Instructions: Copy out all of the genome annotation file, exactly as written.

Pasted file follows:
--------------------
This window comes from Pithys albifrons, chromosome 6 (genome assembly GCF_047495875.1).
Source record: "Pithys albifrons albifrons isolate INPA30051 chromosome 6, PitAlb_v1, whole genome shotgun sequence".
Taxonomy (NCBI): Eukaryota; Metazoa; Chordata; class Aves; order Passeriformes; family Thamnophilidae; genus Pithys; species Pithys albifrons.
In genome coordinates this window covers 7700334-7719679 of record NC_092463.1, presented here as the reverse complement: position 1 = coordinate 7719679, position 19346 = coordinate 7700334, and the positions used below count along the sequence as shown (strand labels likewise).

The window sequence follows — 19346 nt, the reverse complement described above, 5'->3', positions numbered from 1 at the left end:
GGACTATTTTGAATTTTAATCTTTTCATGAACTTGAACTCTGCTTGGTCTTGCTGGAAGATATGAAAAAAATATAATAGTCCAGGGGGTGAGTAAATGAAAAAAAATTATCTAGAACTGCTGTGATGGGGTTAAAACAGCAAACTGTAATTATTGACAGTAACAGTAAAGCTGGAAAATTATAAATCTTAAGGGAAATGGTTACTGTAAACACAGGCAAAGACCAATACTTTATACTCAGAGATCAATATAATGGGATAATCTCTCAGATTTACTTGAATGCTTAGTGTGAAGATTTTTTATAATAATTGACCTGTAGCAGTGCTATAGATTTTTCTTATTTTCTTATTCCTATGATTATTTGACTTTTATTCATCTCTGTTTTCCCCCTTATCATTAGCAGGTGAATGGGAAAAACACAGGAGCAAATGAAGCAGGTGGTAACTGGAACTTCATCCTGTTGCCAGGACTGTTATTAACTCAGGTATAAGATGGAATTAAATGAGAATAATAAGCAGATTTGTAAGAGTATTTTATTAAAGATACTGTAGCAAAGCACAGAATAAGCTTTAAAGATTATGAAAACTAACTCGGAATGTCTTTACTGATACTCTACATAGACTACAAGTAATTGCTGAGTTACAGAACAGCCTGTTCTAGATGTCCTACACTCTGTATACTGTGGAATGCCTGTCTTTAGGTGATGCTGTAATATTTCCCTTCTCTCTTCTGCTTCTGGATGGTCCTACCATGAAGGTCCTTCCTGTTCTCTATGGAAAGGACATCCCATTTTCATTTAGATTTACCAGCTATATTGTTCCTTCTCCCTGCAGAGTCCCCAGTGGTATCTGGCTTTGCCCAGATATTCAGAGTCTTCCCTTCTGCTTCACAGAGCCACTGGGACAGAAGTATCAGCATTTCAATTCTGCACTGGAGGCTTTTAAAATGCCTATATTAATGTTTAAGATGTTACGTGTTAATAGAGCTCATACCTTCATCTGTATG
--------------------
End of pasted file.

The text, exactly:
This window comes from Pithys albifrons, chromosome 6 (genome assembly GCF_047495875.1).
Source record: "Pithys albifrons albifrons isolate INPA30051 chromosome 6, PitAlb_v1, whole genome shotgun sequence".
Taxonomy (NCBI): Eukaryota; Metazoa; Chordata; class Aves; order Passeriformes; family Thamnophilidae; genus Pithys; species Pithys albifrons.
In genome coordinates this window covers 7700334-7719679 of record NC_092463.1, presented here as the reverse complement: position 1 = coordinate 7719679, position 19346 = coordinate 7700334, and the positions used below count along the sequence as shown (strand labels likewise).

The window sequence follows — 19346 nt, the reverse complement described above, 5'->3', positions numbered from 1 at the left end:
GGACTATTTTGAATTTTAATCTTTTCATGAACTTGAACTCTGCTTGGTCTTGCTGGAAGATATGAAAAAAATATAATAGTCCAGGGGGTGAGTAAATGAAAAAAAATTATCTAGAACTGCTGTGATGGGGTTAAAACAGCAAACTGTAATTATTGACAGTAACAGTAAAGCTGGAAAATTATAAATCTTAAGGGAAATGGTTACTGTAAACACAGGCAAAGACCAATACTTTATACTCAGAGATCAATATAATGGGATAATCTCTCAGATTTACTTGAATGCTTAGTGTGAAGATTTTTTATAATAATTGACCTGTAGCAGTGCTATAGATTTTTCTTATTTTCTTATTCCTATGATTATTTGACTTTTATTCATCTCTGTTTTCCCCCTTATCATTAGCAGGTGAATGGGAAAAACACAGGAGCAAATGAAGCAGGTGGTAACTGGAACTTCATCCTGTTGCCAGGACTGTTATTAACTCAGGTATAAGATGGAATTAAATGAGAATAATAAGCAGATTTGTAAGAGTATTTTATTAAAGATACTGTAGCAAAGCACAGAATAAGCTTTAAAGATTATGAAAACTAACTCGGAATGTCTTTACTGATACTCTACATAGACTACAAGTAATTGCTGAGTTACAGAACAGCCTGTTCTAGATGTCCTACACTCTGTATACTGTGGAATGCCTGTCTTTAGGTGATGCTGTAATATTTCCCTTCTCTCTTCTGCTTCTGGATGGTCCTACCATGAAGGTCCTTCCTGTTCTCTATGGAAAGGACATCCCATTTTCATTTAGATTTACCAGCTATATTGTTCCTTCTCCCTGCAGAGTCCCCAGTGGTATCTGGCTTTGCCCAGATATTCAGAGTCTTCCCTTCTGCTTCACAGAGCCACTGGGACAGAAGTATCAGCATTTCAATTCTGCACTGGAGGCTTTTAAAATGCCTATATTAATGTTTAAGATGTTACGTGTTAATAGAGCTCATACCTTCATCTGTATG